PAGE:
Layered Models for Large Scale Time-Evolving Landscapes

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Université Grenoble Alpes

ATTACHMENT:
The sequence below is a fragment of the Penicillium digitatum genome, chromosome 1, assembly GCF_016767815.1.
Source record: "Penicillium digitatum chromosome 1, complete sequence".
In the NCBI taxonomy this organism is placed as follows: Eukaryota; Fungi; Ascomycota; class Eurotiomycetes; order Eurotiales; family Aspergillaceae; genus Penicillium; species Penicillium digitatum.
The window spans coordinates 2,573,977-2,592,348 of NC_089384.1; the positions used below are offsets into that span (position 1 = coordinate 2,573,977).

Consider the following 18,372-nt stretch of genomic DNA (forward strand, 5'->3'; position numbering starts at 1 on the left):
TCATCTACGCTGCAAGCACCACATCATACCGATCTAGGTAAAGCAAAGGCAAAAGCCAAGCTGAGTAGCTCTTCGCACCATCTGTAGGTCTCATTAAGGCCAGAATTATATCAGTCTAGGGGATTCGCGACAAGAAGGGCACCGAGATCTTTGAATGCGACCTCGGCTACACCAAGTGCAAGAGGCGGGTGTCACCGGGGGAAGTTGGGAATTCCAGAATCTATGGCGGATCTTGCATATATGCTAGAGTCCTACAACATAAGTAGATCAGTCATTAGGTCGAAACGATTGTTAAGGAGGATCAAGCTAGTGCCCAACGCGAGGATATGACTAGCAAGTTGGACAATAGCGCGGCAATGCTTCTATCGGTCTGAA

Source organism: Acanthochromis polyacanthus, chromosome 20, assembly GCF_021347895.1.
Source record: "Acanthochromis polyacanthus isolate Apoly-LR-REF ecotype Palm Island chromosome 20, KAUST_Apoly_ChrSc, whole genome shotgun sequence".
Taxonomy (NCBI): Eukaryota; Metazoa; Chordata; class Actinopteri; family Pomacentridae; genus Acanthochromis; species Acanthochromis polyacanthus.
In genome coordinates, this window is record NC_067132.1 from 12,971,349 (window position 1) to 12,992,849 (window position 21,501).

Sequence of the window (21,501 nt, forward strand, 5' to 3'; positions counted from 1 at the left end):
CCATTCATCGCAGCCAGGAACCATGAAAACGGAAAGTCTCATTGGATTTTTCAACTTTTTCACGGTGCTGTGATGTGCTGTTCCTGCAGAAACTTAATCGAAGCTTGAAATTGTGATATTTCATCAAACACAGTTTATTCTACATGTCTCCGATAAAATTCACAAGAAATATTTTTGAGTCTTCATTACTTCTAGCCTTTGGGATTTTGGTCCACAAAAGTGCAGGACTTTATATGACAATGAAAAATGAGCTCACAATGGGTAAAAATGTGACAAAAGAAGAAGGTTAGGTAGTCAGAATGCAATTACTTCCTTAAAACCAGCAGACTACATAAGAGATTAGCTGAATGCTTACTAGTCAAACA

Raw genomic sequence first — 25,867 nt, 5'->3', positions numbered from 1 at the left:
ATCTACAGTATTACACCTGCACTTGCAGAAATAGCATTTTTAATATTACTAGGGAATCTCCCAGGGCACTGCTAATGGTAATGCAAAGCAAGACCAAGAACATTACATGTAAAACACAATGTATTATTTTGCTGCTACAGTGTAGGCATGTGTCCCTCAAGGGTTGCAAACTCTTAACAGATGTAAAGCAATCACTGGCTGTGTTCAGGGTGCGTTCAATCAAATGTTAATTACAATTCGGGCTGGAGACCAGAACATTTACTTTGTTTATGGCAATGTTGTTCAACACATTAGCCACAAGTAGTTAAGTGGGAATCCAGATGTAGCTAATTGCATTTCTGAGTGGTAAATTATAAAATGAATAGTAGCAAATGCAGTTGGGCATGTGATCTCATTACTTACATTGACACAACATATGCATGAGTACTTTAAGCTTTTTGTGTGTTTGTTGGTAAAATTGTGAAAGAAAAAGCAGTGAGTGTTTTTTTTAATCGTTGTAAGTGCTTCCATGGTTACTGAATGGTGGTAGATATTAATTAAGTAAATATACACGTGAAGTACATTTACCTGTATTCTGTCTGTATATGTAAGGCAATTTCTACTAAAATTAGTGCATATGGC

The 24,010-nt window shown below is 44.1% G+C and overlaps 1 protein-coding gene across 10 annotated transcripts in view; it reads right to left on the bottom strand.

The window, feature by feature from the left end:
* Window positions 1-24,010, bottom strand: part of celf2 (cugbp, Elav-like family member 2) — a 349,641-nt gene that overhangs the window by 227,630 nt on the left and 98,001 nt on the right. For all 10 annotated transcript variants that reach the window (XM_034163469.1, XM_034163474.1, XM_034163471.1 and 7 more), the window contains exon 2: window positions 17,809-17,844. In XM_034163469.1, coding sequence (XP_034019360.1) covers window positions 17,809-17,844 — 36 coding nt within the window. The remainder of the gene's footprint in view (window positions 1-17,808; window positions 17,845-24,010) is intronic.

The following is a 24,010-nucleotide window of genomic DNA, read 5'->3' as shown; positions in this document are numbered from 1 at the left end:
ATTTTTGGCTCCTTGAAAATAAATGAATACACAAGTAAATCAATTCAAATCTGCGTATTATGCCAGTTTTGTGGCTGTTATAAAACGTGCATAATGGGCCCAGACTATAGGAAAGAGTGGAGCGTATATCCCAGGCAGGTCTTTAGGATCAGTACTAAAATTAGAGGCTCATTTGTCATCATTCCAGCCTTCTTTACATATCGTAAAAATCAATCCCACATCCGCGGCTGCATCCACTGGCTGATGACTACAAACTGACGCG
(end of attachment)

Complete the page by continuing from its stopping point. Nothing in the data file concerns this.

The development of new technologies and algorithms allows the interactive visualization of virtual worlds showing an increasing amount of details and spatial extent. The production of plausible landscapes within these worlds becomes a major challenge, not only because the important part that terrain features and ecosystems play in the quality and realism of 3D sceneries, but also from the editing complexity of large landforms at mountain range scales. Interactive authoring is often achieved by coupling editing techniques with computationally and time demanding numerical simulation, whose calibration is harder as the number of non-intuitive parameters increases. This thesis develops new methods for the simulation of large-scale landscapes. Our goal is to improve both the control and the realism of the synthetic scenes. Our strategy to increase the plausibility consists of building our methods on physically and geomorphologically-inspired laws: we develop new numerical methods, which, combined with intuitive control tools, improve user experience. By observing phenomena triggered by compression areas within the Earth's crust, we propose a method for the intuitive control of the uplift based on a metaphor on the sculpting of the tectonic plates. Combined with new efficient methods for fluvial and glacial erosion, this allows for the fast sculpting of large mountain ranges. In order to visualize the resulting landscapes withing human sight, we demonstrate the need of combining the simulation of various phenomena with different time spans, and we propose a stochastic simulation technique to solve this complex cohabitation. This methodology is applied to the simulation of geological processes such as erosion interleaved with ecosystems formation. This method is then implemented on the GPU, combining long term effects (snowfall, phase changes of water) with highly dynamics ones (avalanches, skiers impact). Our methods allow the simulation of the evolution of large scale, visually plausible landscapes, while accounting for user control. These results were validated by user studies as well as comparisons with data obtained from real landscapes.